Is Organic Food Worth the Cost?

organic foodAs organic food starts to take up more space on supermarket shelves, you may be wondering what the fuss is about. Is it really healthier and more nutritious? What does the organic label mean? The answers can help you decide if going organic is right for you.

Q: How is organic food different from nonorganic food?

A: Farmers grow and process organic food in specific ways. If they raise produce and livestock organically, for instance, they don’t use chemicals for feeding, fertilizing, weed control, or disease prevention.

The U.S. Department of Agricul¬≠ture (USDA) has strict standards for foods labeled organic. For example, the standards bar organic farmers’ use of sewage sludge, ionizing radiation, and genetic engineering. Animals can’t have antibiotics or growth hormones if they’re sources of organic poultry, eggs, dairy products, or meat.

The USDA has approved three organic labels:

  • 100 Percent Organic—every ingredient is certified organic
  • Organic—at least 95% of the ingredients are certified organic
  • Made with Organic Ingredients—at least 70% of the ingredients are certified organic

The term natural on food labels has no legal meaning and isn’t the same as organic.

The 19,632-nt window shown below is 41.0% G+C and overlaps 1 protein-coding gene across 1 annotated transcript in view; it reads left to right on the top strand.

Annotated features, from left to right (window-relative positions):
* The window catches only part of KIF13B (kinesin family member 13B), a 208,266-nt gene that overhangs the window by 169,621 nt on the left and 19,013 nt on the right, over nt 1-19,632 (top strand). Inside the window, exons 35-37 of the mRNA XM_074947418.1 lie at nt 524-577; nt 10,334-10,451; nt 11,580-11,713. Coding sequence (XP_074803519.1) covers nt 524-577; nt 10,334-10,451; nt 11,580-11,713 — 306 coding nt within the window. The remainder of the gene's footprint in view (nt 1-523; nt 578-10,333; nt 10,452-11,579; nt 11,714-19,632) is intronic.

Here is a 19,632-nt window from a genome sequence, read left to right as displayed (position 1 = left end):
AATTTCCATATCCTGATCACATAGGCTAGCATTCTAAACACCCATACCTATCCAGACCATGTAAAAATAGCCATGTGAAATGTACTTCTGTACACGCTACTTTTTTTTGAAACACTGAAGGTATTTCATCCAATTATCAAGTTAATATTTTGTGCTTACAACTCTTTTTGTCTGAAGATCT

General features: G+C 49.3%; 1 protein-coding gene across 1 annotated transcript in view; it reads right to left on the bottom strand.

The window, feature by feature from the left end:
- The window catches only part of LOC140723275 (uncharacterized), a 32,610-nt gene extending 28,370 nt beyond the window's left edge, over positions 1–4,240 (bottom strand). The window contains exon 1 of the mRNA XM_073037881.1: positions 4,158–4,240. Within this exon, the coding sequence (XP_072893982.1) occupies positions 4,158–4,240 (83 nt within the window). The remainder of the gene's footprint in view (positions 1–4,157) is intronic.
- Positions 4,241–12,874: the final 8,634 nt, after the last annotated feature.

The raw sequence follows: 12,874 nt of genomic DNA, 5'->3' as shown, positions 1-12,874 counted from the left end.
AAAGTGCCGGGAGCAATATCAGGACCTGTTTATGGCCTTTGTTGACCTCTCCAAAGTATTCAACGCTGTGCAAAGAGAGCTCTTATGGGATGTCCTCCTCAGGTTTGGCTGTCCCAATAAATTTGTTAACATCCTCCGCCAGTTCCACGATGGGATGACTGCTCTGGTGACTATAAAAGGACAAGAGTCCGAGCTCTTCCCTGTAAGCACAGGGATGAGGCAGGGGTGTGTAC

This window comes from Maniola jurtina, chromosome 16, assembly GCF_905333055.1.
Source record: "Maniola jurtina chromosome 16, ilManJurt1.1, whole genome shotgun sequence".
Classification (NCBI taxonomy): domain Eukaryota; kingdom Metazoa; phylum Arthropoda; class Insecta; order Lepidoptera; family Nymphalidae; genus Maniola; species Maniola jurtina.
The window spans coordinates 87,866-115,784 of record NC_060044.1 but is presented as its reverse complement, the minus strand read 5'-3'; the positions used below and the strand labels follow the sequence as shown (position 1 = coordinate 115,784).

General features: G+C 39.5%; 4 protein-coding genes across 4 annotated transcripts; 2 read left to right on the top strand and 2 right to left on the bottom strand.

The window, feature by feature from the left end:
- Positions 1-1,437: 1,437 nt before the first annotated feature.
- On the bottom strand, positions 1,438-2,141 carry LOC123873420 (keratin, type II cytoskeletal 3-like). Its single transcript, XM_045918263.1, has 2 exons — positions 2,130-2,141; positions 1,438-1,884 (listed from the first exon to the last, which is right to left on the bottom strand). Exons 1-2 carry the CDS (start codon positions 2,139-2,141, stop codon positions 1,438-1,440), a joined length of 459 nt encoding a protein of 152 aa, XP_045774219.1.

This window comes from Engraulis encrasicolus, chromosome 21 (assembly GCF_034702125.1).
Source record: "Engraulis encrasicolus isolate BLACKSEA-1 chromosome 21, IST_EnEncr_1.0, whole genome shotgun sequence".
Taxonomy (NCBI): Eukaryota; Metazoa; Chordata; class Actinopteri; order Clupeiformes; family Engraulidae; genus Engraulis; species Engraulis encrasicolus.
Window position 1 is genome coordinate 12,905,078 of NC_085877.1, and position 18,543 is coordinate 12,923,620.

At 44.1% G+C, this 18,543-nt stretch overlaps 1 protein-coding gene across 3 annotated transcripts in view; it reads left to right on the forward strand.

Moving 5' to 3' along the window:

Q: Is organic food more nutritious and healthier?

A: The evidence is unclear. Some studies suggest organically grown foods may contain more omega-3 fatty acids and antioxidants than conventionally grown crops. However, there’s still not enough data to know if eating organic foods leads to a higher intake of nutrients or affects human health.

Q: How do I get the most bang for my buck?

A: Organic foods tend to be more expensive than conventional foods. You can limit costs by:

  • Shopping at a farmers market
  • Joining a local community supported agriculture (CSA) farm, where you can purchase “shares” of produce
  • Buying produce in season
  • Comparing organic food prices at different stores (even big box stores)

Whether you go organic or not, your diet should include a variety of fresh produce, low-fat dairy, whole grains, and lean protein food

Recipe for Health

You’ve picked your produce, shopped the sales … now what? Visit our “Eating Well” page for fun and creative recipes to cook up something delicious in the kitchen!